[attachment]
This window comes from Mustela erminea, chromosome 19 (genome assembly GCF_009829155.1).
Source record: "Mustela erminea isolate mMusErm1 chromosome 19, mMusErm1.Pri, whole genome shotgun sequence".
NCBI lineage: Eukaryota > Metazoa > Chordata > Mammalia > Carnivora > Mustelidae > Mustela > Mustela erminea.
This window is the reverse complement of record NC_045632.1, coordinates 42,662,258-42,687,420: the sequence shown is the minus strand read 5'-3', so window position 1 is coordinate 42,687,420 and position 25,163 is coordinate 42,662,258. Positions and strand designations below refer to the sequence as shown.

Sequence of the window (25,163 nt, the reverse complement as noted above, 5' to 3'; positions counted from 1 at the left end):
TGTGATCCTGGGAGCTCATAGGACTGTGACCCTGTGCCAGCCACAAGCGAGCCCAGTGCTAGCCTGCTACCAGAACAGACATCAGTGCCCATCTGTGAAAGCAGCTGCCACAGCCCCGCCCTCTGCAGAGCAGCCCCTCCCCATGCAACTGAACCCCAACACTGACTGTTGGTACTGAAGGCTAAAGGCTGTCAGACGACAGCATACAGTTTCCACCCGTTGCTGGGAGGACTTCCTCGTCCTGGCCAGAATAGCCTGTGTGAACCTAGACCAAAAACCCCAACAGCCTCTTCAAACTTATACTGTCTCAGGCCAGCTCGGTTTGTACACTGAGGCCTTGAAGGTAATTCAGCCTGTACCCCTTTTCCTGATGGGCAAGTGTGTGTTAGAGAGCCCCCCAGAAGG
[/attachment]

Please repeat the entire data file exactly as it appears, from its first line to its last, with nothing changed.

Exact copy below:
This window comes from Mustela erminea, chromosome 19 (genome assembly GCF_009829155.1).
Source record: "Mustela erminea isolate mMusErm1 chromosome 19, mMusErm1.Pri, whole genome shotgun sequence".
NCBI lineage: Eukaryota > Metazoa > Chordata > Mammalia > Carnivora > Mustelidae > Mustela > Mustela erminea.
This window is the reverse complement of record NC_045632.1, coordinates 42,662,258-42,687,420: the sequence shown is the minus strand read 5'-3', so window position 1 is coordinate 42,687,420 and position 25,163 is coordinate 42,662,258. Positions and strand designations below refer to the sequence as shown.

Sequence of the window (25,163 nt, the reverse complement as noted above, 5' to 3'; positions counted from 1 at the left end):
TGTGATCCTGGGAGCTCATAGGACTGTGACCCTGTGCCAGCCACAAGCGAGCCCAGTGCTAGCCTGCTACCAGAACAGACATCAGTGCCCATCTGTGAAAGCAGCTGCCACAGCCCCGCCCTCTGCAGAGCAGCCCCTCCCCATGCAACTGAACCCCAACACTGACTGTTGGTACTGAAGGCTAAAGGCTGTCAGACGACAGCATACAGTTTCCACCCGTTGCTGGGAGGACTTCCTCGTCCTGGCCAGAATAGCCTGTGTGAACCTAGACCAAAAACCCCAACAGCCTCTTCAAACTTATACTGTCTCAGGCCAGCTCGGTTTGTACACTGAGGCCTTGAAGGTAATTCAGCCTGTACCCCTTTTCCTGATGGGCAAGTGTGTGTTAGAGAGCCCCCCAGAAGG